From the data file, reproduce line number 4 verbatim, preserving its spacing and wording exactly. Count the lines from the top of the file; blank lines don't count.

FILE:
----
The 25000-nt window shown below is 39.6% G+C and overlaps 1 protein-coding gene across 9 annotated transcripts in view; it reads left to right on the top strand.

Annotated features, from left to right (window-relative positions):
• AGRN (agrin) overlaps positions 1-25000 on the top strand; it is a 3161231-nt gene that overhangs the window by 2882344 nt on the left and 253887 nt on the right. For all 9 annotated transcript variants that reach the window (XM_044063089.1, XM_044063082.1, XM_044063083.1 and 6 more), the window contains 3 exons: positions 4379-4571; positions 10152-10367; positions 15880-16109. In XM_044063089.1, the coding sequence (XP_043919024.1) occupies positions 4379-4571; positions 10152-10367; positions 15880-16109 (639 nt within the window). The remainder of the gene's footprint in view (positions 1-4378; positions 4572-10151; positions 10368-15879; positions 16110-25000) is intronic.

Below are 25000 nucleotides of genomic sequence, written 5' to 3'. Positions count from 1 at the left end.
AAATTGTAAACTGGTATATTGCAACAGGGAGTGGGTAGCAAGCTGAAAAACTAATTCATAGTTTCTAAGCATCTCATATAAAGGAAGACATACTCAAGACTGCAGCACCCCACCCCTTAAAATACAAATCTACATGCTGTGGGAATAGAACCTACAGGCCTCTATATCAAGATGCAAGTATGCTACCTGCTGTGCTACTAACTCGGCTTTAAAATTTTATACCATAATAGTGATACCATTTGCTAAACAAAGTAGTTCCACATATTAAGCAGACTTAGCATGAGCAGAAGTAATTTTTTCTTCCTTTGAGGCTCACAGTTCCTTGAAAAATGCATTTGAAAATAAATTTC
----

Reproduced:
Below are 25000 nucleotides of genomic sequence, written 5' to 3'. Positions count from 1 at the left end.